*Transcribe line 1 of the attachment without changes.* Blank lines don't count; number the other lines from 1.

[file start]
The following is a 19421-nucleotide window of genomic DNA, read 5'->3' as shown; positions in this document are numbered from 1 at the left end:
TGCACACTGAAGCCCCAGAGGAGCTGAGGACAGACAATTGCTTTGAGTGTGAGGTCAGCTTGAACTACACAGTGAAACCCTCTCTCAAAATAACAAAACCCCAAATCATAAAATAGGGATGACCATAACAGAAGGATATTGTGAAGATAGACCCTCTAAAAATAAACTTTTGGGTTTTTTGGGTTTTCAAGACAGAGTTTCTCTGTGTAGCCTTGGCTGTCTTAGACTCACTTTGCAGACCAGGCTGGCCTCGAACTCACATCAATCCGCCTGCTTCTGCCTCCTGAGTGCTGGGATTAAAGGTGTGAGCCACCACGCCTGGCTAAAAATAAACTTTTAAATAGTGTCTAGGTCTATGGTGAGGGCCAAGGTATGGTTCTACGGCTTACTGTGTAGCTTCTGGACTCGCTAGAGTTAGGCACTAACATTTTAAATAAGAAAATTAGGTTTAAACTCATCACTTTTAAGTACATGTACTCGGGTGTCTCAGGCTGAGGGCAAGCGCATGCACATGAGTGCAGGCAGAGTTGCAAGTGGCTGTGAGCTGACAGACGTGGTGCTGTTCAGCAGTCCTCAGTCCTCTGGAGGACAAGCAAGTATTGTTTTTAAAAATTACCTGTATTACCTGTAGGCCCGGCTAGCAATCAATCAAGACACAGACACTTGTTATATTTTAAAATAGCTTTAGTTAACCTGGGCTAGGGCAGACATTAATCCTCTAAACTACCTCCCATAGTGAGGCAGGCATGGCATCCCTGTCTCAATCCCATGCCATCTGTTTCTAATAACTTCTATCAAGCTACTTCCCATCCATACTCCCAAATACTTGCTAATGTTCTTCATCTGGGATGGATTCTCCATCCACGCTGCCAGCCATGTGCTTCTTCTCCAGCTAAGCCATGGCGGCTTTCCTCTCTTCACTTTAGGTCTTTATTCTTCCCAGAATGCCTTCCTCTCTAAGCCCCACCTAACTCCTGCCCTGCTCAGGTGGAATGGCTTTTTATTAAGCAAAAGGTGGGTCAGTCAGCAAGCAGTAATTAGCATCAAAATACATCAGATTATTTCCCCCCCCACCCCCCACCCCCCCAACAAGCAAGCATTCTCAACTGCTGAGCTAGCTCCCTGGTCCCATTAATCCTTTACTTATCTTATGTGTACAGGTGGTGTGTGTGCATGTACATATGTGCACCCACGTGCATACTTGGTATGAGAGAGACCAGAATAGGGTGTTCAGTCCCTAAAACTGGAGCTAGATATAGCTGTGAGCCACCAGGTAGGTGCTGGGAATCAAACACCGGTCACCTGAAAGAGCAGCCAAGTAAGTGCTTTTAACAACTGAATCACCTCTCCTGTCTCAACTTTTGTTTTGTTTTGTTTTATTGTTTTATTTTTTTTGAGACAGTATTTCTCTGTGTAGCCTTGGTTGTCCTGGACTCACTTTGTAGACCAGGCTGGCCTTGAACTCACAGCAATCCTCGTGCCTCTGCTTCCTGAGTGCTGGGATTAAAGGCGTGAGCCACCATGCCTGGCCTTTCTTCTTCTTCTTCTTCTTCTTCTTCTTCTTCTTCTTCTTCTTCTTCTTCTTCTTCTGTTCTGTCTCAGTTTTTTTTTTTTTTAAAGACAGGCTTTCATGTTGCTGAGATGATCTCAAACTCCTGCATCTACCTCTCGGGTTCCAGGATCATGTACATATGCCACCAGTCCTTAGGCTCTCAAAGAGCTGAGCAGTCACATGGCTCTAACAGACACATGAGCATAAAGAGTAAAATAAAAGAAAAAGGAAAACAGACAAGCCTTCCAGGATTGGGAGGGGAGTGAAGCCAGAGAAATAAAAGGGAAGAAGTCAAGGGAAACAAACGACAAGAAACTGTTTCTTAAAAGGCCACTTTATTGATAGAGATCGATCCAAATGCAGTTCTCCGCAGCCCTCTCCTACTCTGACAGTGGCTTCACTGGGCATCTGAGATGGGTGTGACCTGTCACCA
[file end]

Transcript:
The following is a 19421-nucleotide window of genomic DNA, read 5'->3' as shown; positions in this document are numbered from 1 at the left end: